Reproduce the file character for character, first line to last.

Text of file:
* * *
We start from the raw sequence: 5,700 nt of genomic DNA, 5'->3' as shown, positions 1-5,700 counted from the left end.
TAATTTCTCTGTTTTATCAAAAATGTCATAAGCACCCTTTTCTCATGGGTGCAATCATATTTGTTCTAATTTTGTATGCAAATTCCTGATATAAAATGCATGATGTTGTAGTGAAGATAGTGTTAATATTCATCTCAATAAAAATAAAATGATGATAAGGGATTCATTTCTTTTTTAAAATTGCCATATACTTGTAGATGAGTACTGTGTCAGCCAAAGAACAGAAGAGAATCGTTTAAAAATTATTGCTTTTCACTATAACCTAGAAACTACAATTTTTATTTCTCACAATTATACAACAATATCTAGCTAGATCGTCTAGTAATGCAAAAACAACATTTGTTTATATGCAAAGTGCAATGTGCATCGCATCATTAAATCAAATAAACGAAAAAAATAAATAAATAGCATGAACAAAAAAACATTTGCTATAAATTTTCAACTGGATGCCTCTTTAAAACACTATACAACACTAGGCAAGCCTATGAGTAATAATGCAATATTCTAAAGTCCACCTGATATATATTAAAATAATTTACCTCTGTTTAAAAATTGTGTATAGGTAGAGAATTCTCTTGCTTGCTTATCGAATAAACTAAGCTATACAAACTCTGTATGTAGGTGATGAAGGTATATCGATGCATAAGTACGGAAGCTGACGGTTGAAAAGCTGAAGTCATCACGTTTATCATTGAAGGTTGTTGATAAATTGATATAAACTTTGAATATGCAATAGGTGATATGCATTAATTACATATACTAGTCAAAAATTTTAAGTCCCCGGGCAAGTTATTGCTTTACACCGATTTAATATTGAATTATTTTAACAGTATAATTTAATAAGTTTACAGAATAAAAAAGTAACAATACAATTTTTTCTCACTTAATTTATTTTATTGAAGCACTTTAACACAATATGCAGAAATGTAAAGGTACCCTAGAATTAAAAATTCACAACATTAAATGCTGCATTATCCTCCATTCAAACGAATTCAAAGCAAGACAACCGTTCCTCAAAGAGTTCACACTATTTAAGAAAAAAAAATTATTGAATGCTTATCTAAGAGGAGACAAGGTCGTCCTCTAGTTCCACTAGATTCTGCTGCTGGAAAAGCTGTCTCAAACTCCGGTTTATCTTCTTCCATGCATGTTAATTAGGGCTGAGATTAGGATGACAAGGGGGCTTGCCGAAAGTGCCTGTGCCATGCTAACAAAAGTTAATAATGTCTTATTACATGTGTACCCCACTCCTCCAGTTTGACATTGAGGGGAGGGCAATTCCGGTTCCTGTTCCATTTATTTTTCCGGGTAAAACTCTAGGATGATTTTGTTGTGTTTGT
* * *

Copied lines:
We start from the raw sequence: 5,700 nt of genomic DNA, 5'->3' as shown, positions 1-5,700 counted from the left end.
TAATTTCTCTGTTTTATCAAAAATGTCATAAGCACCCTTTTCTCATGGGTGCAATCATATTTGTTCTAATTTTGTATGCAAATTCCTGATATAAAATGCATGATGTTGTAGTGAAGATAGTGTTAATATTCATCTCAATAAAAATAAAATGATGATAAGGGATTCATTTCTTTTTTAAAATTGCCATATACTTGTAGATGAGTACTGTGTCAGCCAAAGAACAGAAGAGAATCGTTTAAAAATTATTGCTTTTCACTATAACCTAGAAACTACAATTTTTATTTCTCACAATTATACAACAATATCTAGCTAGATCGTCTAGTAATGCAAAAACAACATTTGTTTATATGCAAAGTGCAATGTGCATCGCATCATTAAATCAAATAAACGAAAAAAATAAATAAATAGCATGAACAAAAAAACATTTGCTATAAATTTTCAACTGGATGCCTCTTTAAAACACTATACAACACTAGGCAAGCCTATGAGTAATAATGCAATATTCTAAAGTCCACCTGATATATATTAAAATAATTTACCTCTGTTTAAAAATTGTGTATAGGTAGAGAATTCTCTTGCTTGCTTATCGAATAAACTAAGCTATACAAACTCTGTATGTAGGTGATGAAGGTATATCGATGCATAAGTACGGAAGCTGACGGTTGAAAAGCTGAAGTCATCACGTTTATCATTGAAGGTTGTTGATAAATTGATATAAACTTTGAATATGCAATAGGTGATATGCATTAATTACATATACTAGTCAAAAATTTTAAGTCCCCGGGCAAGTTATTGCTTTACACCGATTTAATATTGAATTATTTTAACAGTATAATTTAATAAGTTTACAGAATAAAAAAGTAACAATACAATTTTTTCTCACTTAATTTATTTTATTGAAGCACTTTAACACAATATGCAGAAATGTAAAGGTACCCTAGAATTAAAAATTCACAACATTAAATGCTGCATTATCCTCCATTCAAACGAATTCAAAGCAAGACAACCGTTCCTCAAAGAGTTCACACTATTTAAGAAAAAAAAATTATTGAATGCTTATCTAAGAGGAGACAAGGTCGTCCTCTAGTTCCACTAGATTCTGCTGCTGGAAAAGCTGTCTCAAACTCCGGTTTATCTTCTTCCATGCATGTTAATTAGGGCTGAGATTAGGATGACAAGGGGGCTTGCCGAAAGTGCCTGTGCCATGCTAACAAAAGTTAATAATGTCTTATTACATGTGTACCCCACTCCTCCAGTTTGACATTGAGGGGAGGGCAATTCCGGTTCCTGTTCCATTTATTTTTCCGGGTAAAACTCTAGGATGATTTTGTTGTGTTTGT